The Geopolitics of Technology

The Global Risk Institute published an interesting paper on the geopolitics of technology:
In the race to innovate, the geopolitical determinants of big data, AI and 5G are critical to the financial services industry. These technologies can help institutions responsibly leverage client data to improve product development and customer relations, refine human capital procurement, investment strategies and loan assessment, bolster cybersecurity and fraud detection and develop new mobile services and capabilities. However, public policy, macroeconomic interest and national security priorities could ultimately restrict their commercial applications. To check global rivals, states could impose new sovereign controls over the internet that balkanize cyberspace in line with physical borders. Governments fearful of losing their technological advantage could also enforce new restrictions on trade, market access, intellectual property and capital flows that fragment supply chains and stifle growth. These actions can manifest downstream to affect business lines in complex and ambiguous ways and test the efficacy of risk management systems. A financial services provider must first understand the political dimensions of emerging technologies before it can assess the associated enterprise risks, test its resiliency and design appropriate governance strategies.
According to the paper, the global economy could soon enter a phase in which the competitive dimensions of AI, 5G and Big Data stifle international cooperation on the research and deployment of cutting-edge innovation.

We are already seeing the battle lines being drawn. Earlier this week, analysts feared Huawei could lose its grip on the No. 2 ranking in worldwide cellphone sales after Google announced it would comply with US government restrictions meant to punish the Chinese tech powerhouse.

"This is a major crisis for Huawei. Instead of being the world's largest handset manufacturer this year, it will struggle to stay two, but probably fall behind," analyst Roger Entner said. "How competitive is a smartphone without the most well-known and popular apps?"

Worse still, Huawei isn’t allowed to engage in new business with US firms, which means no Facebook, Twitter, Pinterest and other collaborators to build out a mobile app store offering with.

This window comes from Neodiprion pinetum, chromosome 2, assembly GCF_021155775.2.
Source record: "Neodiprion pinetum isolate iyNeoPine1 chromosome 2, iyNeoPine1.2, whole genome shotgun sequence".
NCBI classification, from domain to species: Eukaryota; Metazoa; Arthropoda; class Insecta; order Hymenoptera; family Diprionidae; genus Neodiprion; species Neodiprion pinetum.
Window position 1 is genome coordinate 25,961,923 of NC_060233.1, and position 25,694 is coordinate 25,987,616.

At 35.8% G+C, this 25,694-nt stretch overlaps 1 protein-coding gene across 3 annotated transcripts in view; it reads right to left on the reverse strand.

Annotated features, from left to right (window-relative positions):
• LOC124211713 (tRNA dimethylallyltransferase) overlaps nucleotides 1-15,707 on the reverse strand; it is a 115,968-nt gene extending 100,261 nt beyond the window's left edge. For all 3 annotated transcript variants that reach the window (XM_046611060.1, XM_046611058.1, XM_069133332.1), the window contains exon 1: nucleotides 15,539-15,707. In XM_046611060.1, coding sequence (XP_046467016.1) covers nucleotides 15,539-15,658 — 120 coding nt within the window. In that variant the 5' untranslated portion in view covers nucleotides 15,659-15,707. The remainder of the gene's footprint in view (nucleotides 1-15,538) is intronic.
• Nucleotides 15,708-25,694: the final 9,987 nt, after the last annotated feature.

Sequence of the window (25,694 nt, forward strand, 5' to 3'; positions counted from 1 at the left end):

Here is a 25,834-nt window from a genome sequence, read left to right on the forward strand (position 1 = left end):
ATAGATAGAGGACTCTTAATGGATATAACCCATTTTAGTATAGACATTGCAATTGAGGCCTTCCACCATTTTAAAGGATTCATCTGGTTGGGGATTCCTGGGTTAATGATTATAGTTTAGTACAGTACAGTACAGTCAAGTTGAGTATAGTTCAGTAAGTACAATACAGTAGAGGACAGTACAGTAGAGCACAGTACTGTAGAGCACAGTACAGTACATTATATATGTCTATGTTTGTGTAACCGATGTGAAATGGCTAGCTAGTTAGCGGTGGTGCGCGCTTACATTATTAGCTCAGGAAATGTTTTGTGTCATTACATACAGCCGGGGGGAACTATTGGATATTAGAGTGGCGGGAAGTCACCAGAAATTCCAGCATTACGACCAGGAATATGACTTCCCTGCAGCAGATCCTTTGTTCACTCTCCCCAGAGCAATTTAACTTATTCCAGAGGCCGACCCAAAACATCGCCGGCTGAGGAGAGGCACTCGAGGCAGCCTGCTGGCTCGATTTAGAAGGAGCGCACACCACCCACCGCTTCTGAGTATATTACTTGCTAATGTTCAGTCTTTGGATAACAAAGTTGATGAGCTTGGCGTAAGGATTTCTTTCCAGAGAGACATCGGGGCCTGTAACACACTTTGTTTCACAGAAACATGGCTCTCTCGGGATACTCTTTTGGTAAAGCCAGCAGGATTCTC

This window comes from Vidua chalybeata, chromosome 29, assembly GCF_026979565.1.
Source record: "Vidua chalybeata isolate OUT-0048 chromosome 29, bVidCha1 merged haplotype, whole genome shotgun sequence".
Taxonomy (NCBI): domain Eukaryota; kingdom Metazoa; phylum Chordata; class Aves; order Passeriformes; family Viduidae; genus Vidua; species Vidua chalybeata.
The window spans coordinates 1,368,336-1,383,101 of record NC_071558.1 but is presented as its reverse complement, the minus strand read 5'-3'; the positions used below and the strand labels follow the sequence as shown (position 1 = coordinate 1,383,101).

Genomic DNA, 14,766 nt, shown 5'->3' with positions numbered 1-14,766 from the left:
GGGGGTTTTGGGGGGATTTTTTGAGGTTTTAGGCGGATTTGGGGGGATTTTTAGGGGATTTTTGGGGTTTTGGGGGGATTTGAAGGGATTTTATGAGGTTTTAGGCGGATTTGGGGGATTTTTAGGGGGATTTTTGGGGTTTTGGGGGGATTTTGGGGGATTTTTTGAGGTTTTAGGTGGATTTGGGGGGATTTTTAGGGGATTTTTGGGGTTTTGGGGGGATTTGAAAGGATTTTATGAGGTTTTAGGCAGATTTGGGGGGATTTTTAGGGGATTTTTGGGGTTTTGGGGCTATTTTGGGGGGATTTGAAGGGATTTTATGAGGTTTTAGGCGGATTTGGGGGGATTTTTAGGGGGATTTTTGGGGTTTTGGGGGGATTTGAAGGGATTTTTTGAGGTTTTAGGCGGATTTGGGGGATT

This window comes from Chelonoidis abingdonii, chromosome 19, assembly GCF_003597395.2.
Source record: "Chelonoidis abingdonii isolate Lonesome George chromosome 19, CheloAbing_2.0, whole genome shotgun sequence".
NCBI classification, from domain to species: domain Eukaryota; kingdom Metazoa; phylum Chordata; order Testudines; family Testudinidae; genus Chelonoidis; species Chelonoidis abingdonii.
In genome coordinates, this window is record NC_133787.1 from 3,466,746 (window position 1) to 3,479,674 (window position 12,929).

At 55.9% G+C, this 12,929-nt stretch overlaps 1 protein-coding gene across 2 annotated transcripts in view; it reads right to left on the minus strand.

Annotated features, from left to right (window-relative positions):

Now, it seems Huawei was prepared for being shunned by the United States and has been building its own App Gallery, which has been present on Huawei and Honor Android devices for a while, indicating a concerted effort was underway to build a genuine alternative to Google’s dominant Play Store.

It remains to be seen how successful Huawei's App Gallery will be but if it succeeds even slightly, it could represent a threat to Google and other American tech giants.

Obviously, I have serious doubts that Huawei or any smartphone maker can sidestep American tech giants when it comes to mobile apps but it would be arrogant to conclude it's impossible.

The geopolitical fissures we are witnessing are part of a larger dynamic at play. The focus right now is understandably on the US-China trade dispute which will likely get worse before it gets better but even more worrisome, the Trump administration is setting its sights on the EU next.

Against this backdrop, the geopolitics of technology are being played out. There are huge secular shifts going on and no nation wants to be left behind or remain subservient to another when it comes to being a critical player in this new technological landscape.

Below, Huawei is getting blacklisted by the United States. It’s part of an ugly trade war between the US and China, and it goes a lot deeper than what you’ve probably read.

And speaking at the 2019 Milken Institute Global Conference, Two Sigma co-founder David Siegel joined Sinovation Ventures' Kai-Fu Lee and Bloomberg Businessweek’s Joel Weber to discuss the challenges and opportunities AI offers for individuals, companies, and societies.

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